Please note that the model type is a free-form text field. Only uri and name are required, although version is highly recommended.

Models as Input Artifacts
You may wonder whether a model can ever be an input artifact.
The answer is: Yes!

Model serving is probably the most common case for a model to be listed as an input artifact to an execution, but there is another possibility. In transfer learning, the knowledge gained from a base model is 'transferred' to another problem that is related but different. Suppose you have to build an application to classify pictures of drinks into four categories: tea, coffee, soft drinks, and alcohol. The basic task of identifying cups, mugs, glasses, liquids, and so on requires a lot of data and hardware, so it makes sense to rely on a pre-trained network for feature extraction. Since the (dense) layers near the output of the model are more specific to the task at hand than the (convolutional) layers near the input, you cut the base network after the convolutional layers and add in your own dense layers to perform the necessary task-dependent classification. The problem of classifying drinks is related to image recognition, and the knowledge gained from the latter (i.e. features extracted that are needed to classify general images) is transferred to the former. If your own data set is huge, the recommendation is to train the base model. If, however, your own data set is small, it is advantageous to freeze the base model. The base model is then an input artifact to an execution.

Examples of classifiers based on pre-trained base models (e.g. cats vs dogs (in TensorFlow), ants vs bees (in PyTorch), various materials (in MXNet)) are available in case you want to know more.

How to Log the Evaluation of a Model

metrics = exec.log_output(
        name="MNIST evaluation",
        description="Evaluation of the MNIST model",
        values={"accuracy": 0.95},
        labels={"mylabel": "l1"},

print(f"Metrics ID: {}")
Metrics ID: 27

Possible values for metrics_type:


If you are not familiar with the distinction between validation and training, please check out the notebook on hyperparameter tuning, which explains the difference and the need for an additional evaluation step.

How to Add Metadata for Serving the Model

Once you are satisfied with the model, you want to serve it. The model server is an execution with a model as input artifact:

app = metadata.Execution(
    name="Serving the MNIST model",
    description="An execution to represent the model serving component",

served_model = metadata.Model(
    name="MNIST", uri="gcs://my-bucket/mnist", version=model.version,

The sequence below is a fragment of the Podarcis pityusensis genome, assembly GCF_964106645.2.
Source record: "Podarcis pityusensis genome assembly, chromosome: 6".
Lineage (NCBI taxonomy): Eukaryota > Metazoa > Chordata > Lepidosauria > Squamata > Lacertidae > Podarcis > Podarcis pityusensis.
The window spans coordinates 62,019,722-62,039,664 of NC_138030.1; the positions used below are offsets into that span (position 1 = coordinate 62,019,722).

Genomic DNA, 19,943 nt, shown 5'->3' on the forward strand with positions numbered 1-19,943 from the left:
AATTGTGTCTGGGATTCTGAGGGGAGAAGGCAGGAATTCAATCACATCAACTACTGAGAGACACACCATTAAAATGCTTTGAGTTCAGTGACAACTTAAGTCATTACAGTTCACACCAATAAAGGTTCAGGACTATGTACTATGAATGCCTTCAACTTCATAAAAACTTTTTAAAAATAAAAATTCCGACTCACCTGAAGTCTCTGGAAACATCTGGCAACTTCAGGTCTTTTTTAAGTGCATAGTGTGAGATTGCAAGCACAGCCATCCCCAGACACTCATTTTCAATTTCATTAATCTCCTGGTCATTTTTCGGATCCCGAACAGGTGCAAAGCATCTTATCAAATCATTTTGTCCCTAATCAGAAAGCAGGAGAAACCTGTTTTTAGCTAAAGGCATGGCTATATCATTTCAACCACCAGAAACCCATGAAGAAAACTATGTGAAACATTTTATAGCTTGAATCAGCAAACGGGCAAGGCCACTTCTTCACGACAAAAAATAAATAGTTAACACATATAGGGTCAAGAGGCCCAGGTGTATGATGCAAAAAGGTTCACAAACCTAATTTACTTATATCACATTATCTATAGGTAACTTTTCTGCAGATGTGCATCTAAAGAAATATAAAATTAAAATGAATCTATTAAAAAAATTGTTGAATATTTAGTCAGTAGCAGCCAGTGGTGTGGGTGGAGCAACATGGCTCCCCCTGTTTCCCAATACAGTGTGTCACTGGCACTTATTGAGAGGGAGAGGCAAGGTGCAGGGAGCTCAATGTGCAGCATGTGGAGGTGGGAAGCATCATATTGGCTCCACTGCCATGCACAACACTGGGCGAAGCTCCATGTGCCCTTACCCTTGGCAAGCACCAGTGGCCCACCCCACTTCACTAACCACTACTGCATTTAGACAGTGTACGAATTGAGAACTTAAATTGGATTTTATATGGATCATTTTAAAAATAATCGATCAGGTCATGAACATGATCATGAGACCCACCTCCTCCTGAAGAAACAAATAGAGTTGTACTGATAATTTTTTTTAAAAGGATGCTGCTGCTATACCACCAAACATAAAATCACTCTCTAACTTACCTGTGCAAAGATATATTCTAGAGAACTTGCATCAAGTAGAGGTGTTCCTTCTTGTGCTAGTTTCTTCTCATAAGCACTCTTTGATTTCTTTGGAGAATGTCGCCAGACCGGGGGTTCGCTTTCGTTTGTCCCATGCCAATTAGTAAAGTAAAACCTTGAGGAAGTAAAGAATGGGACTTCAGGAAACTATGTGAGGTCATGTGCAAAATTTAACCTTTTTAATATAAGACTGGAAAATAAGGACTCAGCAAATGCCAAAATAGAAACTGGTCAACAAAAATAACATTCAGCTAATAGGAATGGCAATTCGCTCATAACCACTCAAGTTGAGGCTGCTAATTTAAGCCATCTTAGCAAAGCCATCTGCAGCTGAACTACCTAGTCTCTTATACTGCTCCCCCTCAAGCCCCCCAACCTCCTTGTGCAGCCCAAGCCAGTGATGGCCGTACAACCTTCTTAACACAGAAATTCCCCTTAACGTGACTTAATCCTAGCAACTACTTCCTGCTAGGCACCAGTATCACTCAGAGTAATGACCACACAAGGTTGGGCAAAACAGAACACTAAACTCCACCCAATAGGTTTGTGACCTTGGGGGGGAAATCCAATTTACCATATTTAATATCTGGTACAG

m = app.log_input(served_model)

print(f"Serving model with ID:      {}")
print(f"Serving model with version: {m.version}")
Serving model with ID:      26
Serving model with version: model_fb6da2a4ea0c4bb5be7a42fc09221797

The name, uri, and version identify the model. As stated before, only the first two are required, but it is a good practice to also include the version.

How to List All Models in a Workspace

The Artifact Store is user interface that displays artifacts across all workspaces. Not all fields are available, which means you cannot filter easily on, say, custom labels.

Fortunately, you can request all artifacts of a certain type: Model, Metrics, DataSet, or a custom artifact. Here’s how to list all models:

artifacts = ws.list(metadata.Model.ARTIFACT_TYPE_NAME)
[{'id': 26,
  'workspace': 'demo workspace',
  'run': 'run_5faf20cfbba941c9a400fbfbe02cd654',
  'model_type': 'neural network',
  'create_time': '2020-04-20T13:21:12.320745Z',
  'version': 'model_fb6da2a4ea0c4bb5be7a42fc09221797',
  'owner': '',
  'description': 'Model to recognize handwritten digits',
  'name': 'MNIST',
  'uri': 'gcs://my-bucket/mnist',
  'training_framework': {'name': 'tensorflow', 'version': 'v1.0'},
  'hyperparameters': {'learning_rate': 0.5,
   'layers': [10, 3, 1],
   'early_stop': True},
  'labels': {'a_label': 'some-value'},
  'kwargs': {}}]

The output is not exactly fabulous for humans, so you can restructure it to make it easier to manipulate:

import pandas as pd

id workspace run model_type create_time version owner description name uri training_framework hyperparameters labels kwargs
0 26 demo workspace run_5faf20cfbba941c9a400fbfbe02cd654 neural network 2020-04-20T13:21:12.320745Z model_fb6da2a4ea0c4bb5be7a42fc09221797 Model to recognize handwritten digits MNIST gcs://my-bucket/mnist {'name': 'tensorflow', 'version': 'v1.0'} {'learning_rate': 0.5, 'layers': [10, 3, 1], '... {'a_label': 'some-value'} {}

You can see the output includes the labels. Labels are particularly helpful when monitoring many (versions of) models in production, both with regard to system and model performance, as both can affect the overall user experience; a bad prediction (e.g. recommendation) from a responsive service negatively affects the user experience, as does an unresponsive service with good predictions. Both model and system performance metrics need to be tracked over time and across versions to ensure a solid user experience. With (shared) labels it is possible to monitor both simultaneously.

How to Track Lineage

The same is true of executions and artifacts that belong to certain models

model_events =[])

execution_ids = set(e.execution_id for e in model_events)
print(f"Executions related to the model: {execution_ids}")

trainer_events =[])
artifact_ids = set(e.artifact_id for e in trainer_events)
print(f"Artifacts related to the trainer: {artifact_ids}")
Executions related to the model: {19, 20}
Artifacts related to the trainer: {25, 26, 27}